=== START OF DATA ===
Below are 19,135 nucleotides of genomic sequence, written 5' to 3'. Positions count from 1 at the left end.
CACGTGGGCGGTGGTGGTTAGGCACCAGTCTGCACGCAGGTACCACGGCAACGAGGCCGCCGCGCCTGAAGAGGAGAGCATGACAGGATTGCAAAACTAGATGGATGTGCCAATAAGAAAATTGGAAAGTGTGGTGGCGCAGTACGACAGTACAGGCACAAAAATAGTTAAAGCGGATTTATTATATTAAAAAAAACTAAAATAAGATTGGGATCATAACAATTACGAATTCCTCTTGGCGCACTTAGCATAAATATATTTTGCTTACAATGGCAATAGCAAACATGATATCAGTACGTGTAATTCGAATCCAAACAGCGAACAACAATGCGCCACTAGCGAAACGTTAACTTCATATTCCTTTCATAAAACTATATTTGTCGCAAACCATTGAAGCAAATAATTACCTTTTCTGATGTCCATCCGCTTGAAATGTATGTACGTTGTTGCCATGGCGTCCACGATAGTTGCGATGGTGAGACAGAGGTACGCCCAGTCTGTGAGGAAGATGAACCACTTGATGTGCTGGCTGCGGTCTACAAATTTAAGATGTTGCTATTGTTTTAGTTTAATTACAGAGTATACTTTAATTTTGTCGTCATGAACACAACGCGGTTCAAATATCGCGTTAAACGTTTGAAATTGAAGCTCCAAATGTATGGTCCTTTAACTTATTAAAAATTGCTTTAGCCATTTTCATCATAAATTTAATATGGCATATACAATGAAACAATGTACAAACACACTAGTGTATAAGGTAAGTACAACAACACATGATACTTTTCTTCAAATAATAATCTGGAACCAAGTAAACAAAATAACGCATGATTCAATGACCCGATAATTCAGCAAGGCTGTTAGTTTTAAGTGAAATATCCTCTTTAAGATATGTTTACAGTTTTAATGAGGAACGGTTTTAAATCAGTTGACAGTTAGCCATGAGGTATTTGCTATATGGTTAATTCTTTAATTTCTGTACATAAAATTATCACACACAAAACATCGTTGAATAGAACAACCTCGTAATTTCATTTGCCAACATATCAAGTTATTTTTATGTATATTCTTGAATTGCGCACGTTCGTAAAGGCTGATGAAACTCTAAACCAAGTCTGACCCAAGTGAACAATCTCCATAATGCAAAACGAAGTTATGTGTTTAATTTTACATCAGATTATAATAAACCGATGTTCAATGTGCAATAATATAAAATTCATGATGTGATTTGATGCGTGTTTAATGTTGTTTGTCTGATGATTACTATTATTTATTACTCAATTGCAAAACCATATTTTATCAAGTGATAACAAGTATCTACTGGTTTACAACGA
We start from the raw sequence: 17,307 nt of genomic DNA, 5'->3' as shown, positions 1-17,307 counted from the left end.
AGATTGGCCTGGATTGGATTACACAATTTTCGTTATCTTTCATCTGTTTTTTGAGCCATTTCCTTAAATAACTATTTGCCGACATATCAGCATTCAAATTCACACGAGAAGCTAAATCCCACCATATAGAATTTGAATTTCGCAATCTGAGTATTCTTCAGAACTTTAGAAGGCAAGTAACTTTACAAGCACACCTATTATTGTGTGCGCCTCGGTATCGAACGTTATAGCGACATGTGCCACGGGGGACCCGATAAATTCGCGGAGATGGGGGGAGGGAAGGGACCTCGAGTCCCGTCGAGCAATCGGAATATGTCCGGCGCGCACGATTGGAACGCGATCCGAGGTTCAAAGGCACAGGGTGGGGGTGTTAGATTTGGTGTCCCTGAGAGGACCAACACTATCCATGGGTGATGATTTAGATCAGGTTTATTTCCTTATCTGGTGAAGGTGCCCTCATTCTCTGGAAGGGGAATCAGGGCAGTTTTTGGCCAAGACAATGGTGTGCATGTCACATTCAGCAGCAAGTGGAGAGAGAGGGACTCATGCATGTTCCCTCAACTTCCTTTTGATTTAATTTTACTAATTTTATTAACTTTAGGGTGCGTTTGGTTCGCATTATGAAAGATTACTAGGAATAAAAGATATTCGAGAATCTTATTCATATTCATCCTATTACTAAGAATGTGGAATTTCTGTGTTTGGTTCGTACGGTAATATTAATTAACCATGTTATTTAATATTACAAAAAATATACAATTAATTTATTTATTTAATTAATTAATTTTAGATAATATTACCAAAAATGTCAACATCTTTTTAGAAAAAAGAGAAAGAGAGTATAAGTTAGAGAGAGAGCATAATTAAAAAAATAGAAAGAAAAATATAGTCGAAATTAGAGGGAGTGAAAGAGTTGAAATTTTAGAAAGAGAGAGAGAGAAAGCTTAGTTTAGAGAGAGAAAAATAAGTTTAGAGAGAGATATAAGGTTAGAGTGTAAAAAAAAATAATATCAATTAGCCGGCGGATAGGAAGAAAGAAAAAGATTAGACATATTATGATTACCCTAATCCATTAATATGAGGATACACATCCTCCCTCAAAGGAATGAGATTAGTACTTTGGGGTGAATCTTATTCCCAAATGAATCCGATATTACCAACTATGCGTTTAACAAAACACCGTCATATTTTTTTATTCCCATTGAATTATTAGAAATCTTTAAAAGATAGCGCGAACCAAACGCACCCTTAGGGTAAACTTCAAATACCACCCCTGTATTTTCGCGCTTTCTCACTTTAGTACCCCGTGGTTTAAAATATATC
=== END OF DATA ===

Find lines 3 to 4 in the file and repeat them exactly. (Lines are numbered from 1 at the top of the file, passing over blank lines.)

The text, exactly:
We start from the raw sequence: 17,307 nt of genomic DNA, 5'->3' as shown, positions 1-17,307 counted from the left end.
AGATTGGCCTGGATTGGATTACACAATTTTCGTTATCTTTCATCTGTTTTTTGAGCCATTTCCTTAAATAACTATTTGCCGACATATCAGCATTCAAATTCACACGAGAAGCTAAATCCCACCATATAGAATTTGAATTTCGCAATCTGAGTATTCTTCAGAACTTTAGAAGGCAAGTAACTTTACAAGCACACCTATTATTGTGTGCGCCTCGGTATCGAACGTTATAGCGACATGTGCCACGGGGGACCCGATAAATTCGCGGAGATGGGGGGAGGGAAGGGACCTCGAGTCCCGTCGAGCAATCGGAATATGTCCGGCGCGCACGATTGGAACGCGATCCGAGGTTCAAAGGCACAGGGTGGGGGTGTTAGATTTGGTGTCCCTGAGAGGACCAACACTATCCATGGGTGATGATTTAGATCAGGTTTATTTCCTTATCTGGTGAAGGTGCCCTCATTCTCTGGAAGGGGAATCAGGGCAGTTTTTGGCCAAGACAATGGTGTGCATGTCACATTCAGCAGCAAGTGGAGAGAGAGGGACTCATGCATGTTCCCTCAACTTCCTTTTGATTTAATTTTACTAATTTTATTAACTTTAGGGTGCGTTTGGTTCGCATTATGAAAGATTACTAGGAATAAAAGATATTCGAGAATCTTATTCATATTCATCCTATTACTAAGAATGTGGAATTTCTGTGTTTGGTTCGTACGGTAATATTAATTAACCATGTTATTTAATATTACAAAAAATATACAATTAATTTATTTATTTAATTAATTAATTTTAGATAATATTACCAAAAATGTCAACATCTTTTTAGAAAAAAGAGAAAGAGAGTATAAGTTAGAGAGAGAGCATAATTAAAAAAATAGAAAGAAAAATATAGTCGAAATTAGAGGGAGTGAAAGAGTTGAAATTTTAGAAAGAGAGAGAGAGAAAGCTTAGTTTAGAGAGAGAAAAATAAGTTTAGAGAGAGATATAAGGTTAGAGTGTAAAAAAAAATAATATCAATTAGCCGGCGGATAGGAAGAAAGAAAAAGATTAGACATATTATGATTACCCTAATCCATTAATATGAGGATACACATCCTCCCTCAAAGGAATGAGATTAGTACTTTGGGGTGAATCTTATTCCCAAATGAATCCGATATTACCAACTATGCGTTTAACAAAACACCGTCATATTTTTTTATTCCCATTGAATTATTAGAAATCTTTAAAAGATAGCGCGAACCAAACGCACCCTTAGGGTAAACTTCAAATACCACCCCTGTATTTTCGCGCTTTCTCACTTTAGTACCCCGTGGTTTAAAATATATC